How do publishers cultivate robust, civil commenting communities? Commenting is the mother's milk of user generated content, deepening community engagement and encouraging site stickiness. Here are 5 ways to cultivate a robust commenting culture:
Gawker is just as interesting for the reaction within its commenting culture to pop culture events as it is for the initial post that actually started the conversation. Gawker Media publisher Nick Denton -- and his then second-in-command Lockhart Steele, now publisher at Eater -- figured it out early that a well cultivated commenting community creates an additional experience, enhancing the overall editorial product.
PerezHilton.com and TMZ, on the other hand, are publishers with robust but vapid commenting cultures (although Perez appears now to be aiming for a more serious editorial tone). Editorial subject matter often mirrors the commenting culture. Publishers of political sites that take extreme positions, not unlike the more salacious gossip sites, are probably the most vulnerable to the threat of thread hijacking.
Well argued and entertaining comments enhance any site's editorial mission. The natural enemy of the well ordered commenting cosmos is the flame. Some form of tiered commenting method is probably the best way to deal with anonymous flamers. Anonymity, for all its headaches, is the accepted practice in online commenting and that's probably never going to change.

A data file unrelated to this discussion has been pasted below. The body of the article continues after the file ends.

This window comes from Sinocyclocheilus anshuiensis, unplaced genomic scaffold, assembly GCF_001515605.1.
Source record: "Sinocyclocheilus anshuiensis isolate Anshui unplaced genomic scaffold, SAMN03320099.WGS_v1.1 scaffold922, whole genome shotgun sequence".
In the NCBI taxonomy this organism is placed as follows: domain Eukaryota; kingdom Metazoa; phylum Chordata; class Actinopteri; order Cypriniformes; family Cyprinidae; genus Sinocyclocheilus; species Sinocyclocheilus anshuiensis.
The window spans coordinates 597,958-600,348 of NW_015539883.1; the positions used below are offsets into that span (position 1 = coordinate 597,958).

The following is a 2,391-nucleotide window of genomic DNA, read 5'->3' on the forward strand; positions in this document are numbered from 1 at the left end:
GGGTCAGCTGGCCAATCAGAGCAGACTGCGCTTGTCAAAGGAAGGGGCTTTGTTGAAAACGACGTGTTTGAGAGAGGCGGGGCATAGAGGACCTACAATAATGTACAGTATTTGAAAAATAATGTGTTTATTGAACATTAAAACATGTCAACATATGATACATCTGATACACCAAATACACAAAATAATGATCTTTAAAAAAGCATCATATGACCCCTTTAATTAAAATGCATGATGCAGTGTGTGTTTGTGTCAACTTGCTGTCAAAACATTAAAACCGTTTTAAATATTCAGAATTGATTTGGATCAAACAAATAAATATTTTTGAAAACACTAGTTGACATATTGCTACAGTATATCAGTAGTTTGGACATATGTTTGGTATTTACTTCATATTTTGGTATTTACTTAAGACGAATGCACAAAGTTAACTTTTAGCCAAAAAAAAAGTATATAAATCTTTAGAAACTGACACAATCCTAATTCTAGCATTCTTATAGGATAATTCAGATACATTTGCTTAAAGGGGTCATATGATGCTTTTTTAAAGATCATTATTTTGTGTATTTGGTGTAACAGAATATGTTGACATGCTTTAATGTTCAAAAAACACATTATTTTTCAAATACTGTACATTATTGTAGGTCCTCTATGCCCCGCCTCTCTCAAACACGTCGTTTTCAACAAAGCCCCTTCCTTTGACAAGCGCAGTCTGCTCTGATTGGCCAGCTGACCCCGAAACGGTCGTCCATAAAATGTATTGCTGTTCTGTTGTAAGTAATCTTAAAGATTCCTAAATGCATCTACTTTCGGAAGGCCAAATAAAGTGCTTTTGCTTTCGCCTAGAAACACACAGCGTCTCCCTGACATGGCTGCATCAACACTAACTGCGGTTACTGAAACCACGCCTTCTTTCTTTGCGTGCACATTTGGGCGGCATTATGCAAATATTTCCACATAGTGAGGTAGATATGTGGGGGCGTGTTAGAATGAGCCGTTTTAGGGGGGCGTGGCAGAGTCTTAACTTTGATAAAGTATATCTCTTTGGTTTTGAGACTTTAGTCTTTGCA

Gawker, which in many ways is a cross between PerezHilton.com, TMZ and -- on its better days -- Vanity Fair, has a pretty complex commenting hierarchy. It began, five years ago, with the star commenter system and has evolved, after its recent traffic explosion, into a more philosophically elitist but highly effective way to manage their three biggest problems: trolls, "fanboys" and thread hijackers (Full disclosure: I am an infrequent starred commenter at Gawker). In both the star commenting system and in the further tiering the site gives greater weight to commenters that have a proven track record of relevance.
Aggressive moderation is not a bad thing. Comment moderating tools cut down on spam. Community powered moderation -- crowdsourcing as is found at sites like Slashdot -- also keeps the flamers from ruining discussions. That having been said, never underestimate the power of good old pro active, manual moderation. A combination of all three goes a long way in separating the wheat from the chaff.
Editorial can no longer remain aloof in the digital age. Online writers should participate in the conversation, if only to briefly check in and make corrections or to steer the thread's development back to the original post or even down more interesting conversational avenues. Pageview bonuses could give writers a strong incentive to stick around after the story is posted.
The Awl is very good at replying in the comments section, and their commenting culture -- civilized, funny, urbane -- reflects the interactivity between the contributors, the publishers and the commenters.
What's your comments moderation policy? Should you have one?